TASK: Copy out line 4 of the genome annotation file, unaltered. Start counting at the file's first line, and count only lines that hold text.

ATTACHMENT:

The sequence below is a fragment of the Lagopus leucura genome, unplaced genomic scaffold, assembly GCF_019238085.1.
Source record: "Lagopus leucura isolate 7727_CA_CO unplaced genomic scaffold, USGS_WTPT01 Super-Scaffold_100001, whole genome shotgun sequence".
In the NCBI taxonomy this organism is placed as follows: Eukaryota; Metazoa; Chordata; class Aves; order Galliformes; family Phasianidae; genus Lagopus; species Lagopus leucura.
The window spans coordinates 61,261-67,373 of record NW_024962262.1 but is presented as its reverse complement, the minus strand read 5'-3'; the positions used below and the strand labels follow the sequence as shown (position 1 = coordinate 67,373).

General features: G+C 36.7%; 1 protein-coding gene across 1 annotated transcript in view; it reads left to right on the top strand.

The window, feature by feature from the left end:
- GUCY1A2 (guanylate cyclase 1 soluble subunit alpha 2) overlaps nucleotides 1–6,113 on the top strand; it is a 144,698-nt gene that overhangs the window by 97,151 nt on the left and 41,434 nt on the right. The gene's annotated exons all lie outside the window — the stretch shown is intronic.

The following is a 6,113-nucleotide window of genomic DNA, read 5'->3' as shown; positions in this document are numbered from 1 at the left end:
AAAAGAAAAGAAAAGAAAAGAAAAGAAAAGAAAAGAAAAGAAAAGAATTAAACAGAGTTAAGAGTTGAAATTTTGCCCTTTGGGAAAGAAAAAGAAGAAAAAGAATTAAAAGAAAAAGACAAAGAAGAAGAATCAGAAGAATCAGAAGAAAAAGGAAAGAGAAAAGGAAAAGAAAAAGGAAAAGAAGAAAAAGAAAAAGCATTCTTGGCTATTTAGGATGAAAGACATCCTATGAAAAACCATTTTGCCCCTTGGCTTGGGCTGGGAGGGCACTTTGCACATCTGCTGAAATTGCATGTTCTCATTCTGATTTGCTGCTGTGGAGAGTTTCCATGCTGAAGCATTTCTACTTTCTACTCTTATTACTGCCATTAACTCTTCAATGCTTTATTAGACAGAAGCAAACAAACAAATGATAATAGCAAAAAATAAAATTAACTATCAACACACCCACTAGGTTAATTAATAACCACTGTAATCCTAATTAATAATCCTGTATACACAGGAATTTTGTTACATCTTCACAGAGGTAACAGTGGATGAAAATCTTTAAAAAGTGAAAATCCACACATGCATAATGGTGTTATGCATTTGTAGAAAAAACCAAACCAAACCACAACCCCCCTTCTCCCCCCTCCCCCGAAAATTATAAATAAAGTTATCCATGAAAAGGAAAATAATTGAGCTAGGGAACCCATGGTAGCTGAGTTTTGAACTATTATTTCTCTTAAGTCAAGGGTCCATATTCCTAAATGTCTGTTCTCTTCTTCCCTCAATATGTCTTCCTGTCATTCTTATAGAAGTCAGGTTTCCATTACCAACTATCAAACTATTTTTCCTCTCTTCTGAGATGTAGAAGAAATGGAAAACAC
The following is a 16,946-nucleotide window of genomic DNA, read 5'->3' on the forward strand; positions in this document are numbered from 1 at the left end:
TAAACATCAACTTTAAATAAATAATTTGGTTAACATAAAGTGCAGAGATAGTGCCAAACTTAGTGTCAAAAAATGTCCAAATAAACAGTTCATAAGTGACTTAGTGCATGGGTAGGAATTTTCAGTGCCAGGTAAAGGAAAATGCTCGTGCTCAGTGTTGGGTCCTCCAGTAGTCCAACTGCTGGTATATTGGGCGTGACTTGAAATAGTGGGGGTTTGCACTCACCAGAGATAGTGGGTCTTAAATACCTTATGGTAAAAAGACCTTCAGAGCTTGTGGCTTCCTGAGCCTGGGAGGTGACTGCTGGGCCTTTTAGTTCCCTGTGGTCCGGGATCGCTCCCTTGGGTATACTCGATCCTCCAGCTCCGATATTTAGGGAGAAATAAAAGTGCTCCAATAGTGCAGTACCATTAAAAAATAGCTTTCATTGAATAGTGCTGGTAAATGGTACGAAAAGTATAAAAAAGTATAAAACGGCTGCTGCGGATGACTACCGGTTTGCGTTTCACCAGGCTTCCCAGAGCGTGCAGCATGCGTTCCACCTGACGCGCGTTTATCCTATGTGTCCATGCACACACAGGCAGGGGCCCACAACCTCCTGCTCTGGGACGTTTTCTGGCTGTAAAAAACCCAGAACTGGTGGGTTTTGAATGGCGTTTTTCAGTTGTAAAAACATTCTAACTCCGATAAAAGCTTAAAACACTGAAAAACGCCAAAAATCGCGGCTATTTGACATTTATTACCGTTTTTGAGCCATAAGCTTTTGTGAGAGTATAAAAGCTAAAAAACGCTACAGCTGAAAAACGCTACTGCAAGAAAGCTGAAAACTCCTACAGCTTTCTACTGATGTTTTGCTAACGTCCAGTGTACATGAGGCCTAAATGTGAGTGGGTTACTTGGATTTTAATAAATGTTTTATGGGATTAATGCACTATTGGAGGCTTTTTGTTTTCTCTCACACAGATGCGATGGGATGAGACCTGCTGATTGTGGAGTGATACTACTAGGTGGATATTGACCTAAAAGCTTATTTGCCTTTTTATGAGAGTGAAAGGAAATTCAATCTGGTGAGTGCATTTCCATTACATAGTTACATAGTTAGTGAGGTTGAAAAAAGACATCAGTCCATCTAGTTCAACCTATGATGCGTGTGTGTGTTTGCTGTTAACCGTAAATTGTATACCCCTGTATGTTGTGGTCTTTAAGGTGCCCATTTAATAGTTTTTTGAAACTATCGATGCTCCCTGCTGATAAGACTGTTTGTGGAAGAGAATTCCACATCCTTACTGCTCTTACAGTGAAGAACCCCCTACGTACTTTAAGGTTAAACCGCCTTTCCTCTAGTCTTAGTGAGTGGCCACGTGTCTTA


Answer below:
The window spans coordinates 61,261-67,373 of record NW_024962262.1 but is presented as its reverse complement, the minus strand read 5'-3'; the positions used below and the strand labels follow the sequence as shown (position 1 = coordinate 67,373).